It reality all you can do is to simply try it to find out just how much of an issue it is.
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Old 08-04-2013, 04:16 AM   #12
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One way that may eliminate any concern for dihedral, is to use v-tail control instead of rudder. It would definitely make it an original also. The v-tail will initiate roll quite effectively on turns. I discovered how well it works accidentally, on a small HE162 30mm EDF with a high thrustline and not much dihedral, when the elevator joiner bar was flexing unacceptably. Roughly a mere 1/16" of mismatch of the elevator halves caused by pulling up on the elevator initiated a hard right turn, all while staying level at the same time. The first right turn here was purely unintentional, caused by pulling up on the elevator after launch:
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Old 08-04-2013, 10:04 PM   #13
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Default small foamy

I hope this picture goes though, the flying wt. 7.4 oz. 33" span, 180 1100kv motor from heads up. The plane is a EZ-1 pusher made from $ store foam, it could be close to what your building. I fly at a small park near my house,like you my club is 25 mi. away. This little plane fly's great.


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Old 08-04-2013, 10:10 PM   #14
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dgjessing- please add the ailerons- it would make me happy-lol
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Old 08-05-2013, 01:03 PM   #15
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Originally Posted by dgjessing View Post
Ailerons & elevator, no rudder.

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Old 08-05-2013, 11:46 PM   #16
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And here are those ailerons, plus the horizontal stab & elevator, and the vertical stab (w/o a rudder):



I've used those fiber hinges - just little 1/16" wide pieces so they are flexible enough. The leading edges of the stabilizers both have .038" dia. carbon fiber rods inlaid in slots cut in their edges (visible in the vertical one).

Even though I'd kinda decided to use the 250 size motor, I went ahead and ordered a 180 size, and it (and a 7 amp esc) arrived today. Now I'm thinking of using the smaller one... The 250 and it's esc weigh 1.75 oz. The 180 and it's esc weigh .9 oz. All of the airframe components, a receiver, battery, servos, and the small motor & esc weigh 5.45 oz at this point. I'm thinking about 7 oz AUW is possible with the small motor!

I'm locked into a 5" prop due to the height of the motor pylon. According to Heads Up Rc, with that limitation the 250 can put out about 7 oz thrust, the 180 about 5 oz thrust. Given that it would weigh almost an ounce more with the bigger motor, we're looking at not much difference in the thrust-to-weight ratio with the smaller motor. Hummmm....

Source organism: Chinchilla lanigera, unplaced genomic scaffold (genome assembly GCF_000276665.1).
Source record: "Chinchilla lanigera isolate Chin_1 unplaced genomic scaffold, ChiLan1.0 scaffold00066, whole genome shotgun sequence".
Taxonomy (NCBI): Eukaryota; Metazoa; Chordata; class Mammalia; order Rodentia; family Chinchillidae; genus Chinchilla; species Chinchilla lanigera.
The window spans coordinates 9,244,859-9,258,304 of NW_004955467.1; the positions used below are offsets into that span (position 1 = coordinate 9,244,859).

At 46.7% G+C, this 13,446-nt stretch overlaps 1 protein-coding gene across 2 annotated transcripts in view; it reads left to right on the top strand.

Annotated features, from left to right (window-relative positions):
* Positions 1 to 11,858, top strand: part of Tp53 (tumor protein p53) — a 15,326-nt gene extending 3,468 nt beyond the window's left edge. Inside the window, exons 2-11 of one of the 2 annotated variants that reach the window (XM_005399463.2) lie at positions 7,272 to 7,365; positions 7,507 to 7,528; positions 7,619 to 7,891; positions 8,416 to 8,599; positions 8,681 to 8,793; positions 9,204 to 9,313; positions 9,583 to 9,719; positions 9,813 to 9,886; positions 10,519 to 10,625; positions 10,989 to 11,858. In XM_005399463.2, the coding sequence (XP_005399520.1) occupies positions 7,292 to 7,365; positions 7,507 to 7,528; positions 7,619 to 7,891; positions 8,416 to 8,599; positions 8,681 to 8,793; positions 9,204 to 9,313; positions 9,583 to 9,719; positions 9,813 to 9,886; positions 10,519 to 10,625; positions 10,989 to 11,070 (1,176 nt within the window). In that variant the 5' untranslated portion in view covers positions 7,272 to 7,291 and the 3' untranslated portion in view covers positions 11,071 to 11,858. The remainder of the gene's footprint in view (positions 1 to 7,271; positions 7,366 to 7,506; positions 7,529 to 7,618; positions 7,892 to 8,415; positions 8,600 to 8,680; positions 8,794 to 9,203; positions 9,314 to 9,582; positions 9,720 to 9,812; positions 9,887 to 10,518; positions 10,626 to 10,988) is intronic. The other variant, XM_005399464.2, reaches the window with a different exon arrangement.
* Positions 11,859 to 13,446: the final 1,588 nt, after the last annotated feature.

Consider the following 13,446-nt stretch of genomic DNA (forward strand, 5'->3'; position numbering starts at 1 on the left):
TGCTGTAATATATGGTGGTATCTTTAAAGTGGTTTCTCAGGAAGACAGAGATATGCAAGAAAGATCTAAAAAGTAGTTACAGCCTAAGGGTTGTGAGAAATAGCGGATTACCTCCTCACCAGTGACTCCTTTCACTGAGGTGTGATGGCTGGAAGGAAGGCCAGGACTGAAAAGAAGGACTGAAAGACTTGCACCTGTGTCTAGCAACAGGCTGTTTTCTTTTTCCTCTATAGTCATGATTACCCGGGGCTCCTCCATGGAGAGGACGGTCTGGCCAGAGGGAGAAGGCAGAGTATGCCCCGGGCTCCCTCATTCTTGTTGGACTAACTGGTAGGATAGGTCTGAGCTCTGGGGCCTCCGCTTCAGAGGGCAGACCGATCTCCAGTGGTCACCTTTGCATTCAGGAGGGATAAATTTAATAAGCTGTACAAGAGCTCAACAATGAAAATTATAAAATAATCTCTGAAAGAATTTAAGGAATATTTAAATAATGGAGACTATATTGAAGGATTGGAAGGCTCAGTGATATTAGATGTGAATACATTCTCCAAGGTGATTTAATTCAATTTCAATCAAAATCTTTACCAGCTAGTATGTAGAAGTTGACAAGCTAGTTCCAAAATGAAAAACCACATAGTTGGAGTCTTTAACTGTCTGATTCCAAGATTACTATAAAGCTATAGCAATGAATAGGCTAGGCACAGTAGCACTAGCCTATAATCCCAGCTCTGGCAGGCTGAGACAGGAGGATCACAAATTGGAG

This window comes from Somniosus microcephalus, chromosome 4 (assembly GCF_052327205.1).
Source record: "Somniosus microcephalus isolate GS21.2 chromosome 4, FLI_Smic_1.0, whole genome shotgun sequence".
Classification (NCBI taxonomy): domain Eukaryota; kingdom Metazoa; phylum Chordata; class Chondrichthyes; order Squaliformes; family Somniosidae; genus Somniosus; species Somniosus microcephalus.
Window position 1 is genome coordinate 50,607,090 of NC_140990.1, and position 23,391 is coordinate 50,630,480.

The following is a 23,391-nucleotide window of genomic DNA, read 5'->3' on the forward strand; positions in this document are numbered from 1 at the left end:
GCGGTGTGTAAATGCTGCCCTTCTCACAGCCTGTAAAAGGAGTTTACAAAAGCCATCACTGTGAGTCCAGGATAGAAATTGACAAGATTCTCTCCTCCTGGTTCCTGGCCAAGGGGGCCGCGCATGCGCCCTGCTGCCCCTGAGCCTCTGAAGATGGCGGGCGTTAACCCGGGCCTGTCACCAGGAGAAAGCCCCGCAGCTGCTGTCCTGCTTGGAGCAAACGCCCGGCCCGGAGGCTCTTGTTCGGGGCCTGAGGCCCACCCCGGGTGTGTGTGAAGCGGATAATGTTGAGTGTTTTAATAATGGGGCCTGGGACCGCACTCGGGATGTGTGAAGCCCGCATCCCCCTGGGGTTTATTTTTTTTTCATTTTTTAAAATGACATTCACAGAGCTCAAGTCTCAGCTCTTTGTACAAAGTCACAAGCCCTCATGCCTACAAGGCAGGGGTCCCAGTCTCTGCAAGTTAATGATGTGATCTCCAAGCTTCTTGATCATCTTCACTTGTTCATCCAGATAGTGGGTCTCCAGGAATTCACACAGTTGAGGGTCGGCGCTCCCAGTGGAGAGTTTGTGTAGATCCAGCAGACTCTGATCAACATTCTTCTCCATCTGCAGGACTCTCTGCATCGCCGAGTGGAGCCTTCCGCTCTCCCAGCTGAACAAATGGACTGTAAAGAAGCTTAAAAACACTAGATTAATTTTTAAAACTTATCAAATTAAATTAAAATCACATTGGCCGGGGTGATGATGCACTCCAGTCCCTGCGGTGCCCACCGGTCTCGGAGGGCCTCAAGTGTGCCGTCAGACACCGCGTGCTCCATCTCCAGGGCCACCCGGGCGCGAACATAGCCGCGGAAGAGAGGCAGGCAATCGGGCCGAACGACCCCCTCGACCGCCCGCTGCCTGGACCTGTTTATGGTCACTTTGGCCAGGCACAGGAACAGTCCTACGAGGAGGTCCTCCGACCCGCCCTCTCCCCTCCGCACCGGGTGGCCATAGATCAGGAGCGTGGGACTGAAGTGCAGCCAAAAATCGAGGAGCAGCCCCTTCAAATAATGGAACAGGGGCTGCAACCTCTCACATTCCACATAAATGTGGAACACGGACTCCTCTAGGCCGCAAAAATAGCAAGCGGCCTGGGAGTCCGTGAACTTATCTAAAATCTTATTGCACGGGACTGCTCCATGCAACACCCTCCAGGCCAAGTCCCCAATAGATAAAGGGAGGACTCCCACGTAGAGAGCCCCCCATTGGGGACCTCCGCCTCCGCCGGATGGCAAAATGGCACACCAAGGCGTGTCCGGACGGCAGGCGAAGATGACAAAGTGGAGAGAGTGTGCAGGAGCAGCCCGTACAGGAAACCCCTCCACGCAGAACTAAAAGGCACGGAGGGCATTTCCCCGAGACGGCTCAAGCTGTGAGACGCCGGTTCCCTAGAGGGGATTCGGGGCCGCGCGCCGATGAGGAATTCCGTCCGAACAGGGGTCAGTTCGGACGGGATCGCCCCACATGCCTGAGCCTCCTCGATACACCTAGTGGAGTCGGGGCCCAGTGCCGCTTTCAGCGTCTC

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Old 08-06-2013, 01:26 AM   #17
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Just remember the smaller the plane the less efficient so relatively high thrust to weight ratios are a necessity.

On this basis the small motor should be ok but the performance will be ...er... quite modest and you likely to need close to full power most of the time.

I am still a bit concerned at the small battery. Do you know what the current draw is likely to be with the small motor? If it is any where near the maximum of your ESC (7A) a 360mAh battery will be exhausted in no more than 3 minutes.
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Old 08-06-2013, 01:45 AM   #18
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Originally Posted by quorneng View Post

I am still a bit concerned at the small battery. Do you know what the current draw is likely to be with the small motor? If it is any where near the maximum of your ESC (7A) a 360mAh battery will be exhausted in no more than 3 minutes.
Yeah
Here is some information on what's involved in short time discharge of those LiPo batteries, or any battery for that matter.
http://www.wattflyer.com/forums/showthread.php?t=65869

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Old 08-06-2013, 12:40 PM   #19
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Originally Posted by quorneng View Post
Do you know what the current draw is likely to be with the small motor?
I'll measure it today (got a meter, finally).

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Old 08-06-2013, 04:59 PM   #20
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Meh- I thought rudders were only to steer tail wheel anyway
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Old 08-06-2013, 06:57 PM   #21
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If you are trying to fly out of small areas a rudder would be very helpful. It will allow for fast, minor flight path adjustments, without the delay inherent in the "yank-and-bank" philosophy. Full, basic controls also give you options in crosswind landings, which are much more likely to occur when forced to fly out of small areas.
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Old 08-06-2013, 11:20 PM   #22
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OK, we're at 5.3 oz with everything pictured:



The only things missing that I can think of are the propeller, horns, pushrods, battery compartment cover, and whatever finish will eventually go on it. I think it will turn out to be under 7 oz AUW .

I put the motor on a watt meter this morning. With a newly charged battery it initially spikes to 7 amp, then settles in to about 6.2 amp within a few seconds, at full throttle. At ~80% throttle it draws around 4.5 amp.

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Old 08-07-2013, 12:08 AM   #23
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Really the question is how close to full power you will need to fly and you wont find that out until you try!

Anyway it certainly looks the part, well done!
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Old 08-07-2013, 01:04 AM   #24
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Well done - excellent job.
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Old 08-08-2013, 12:15 AM   #25
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Thanks!

Not much today - had a lot of "real" work to do .

But I did put that little piece of foam in front of the wing, which will be sanded to blend in with the wing and fuselage. I also mounted the motor, and stuck on a little piece of foam to form a streamlined "pod" in front of the motor.



Slowly but surely...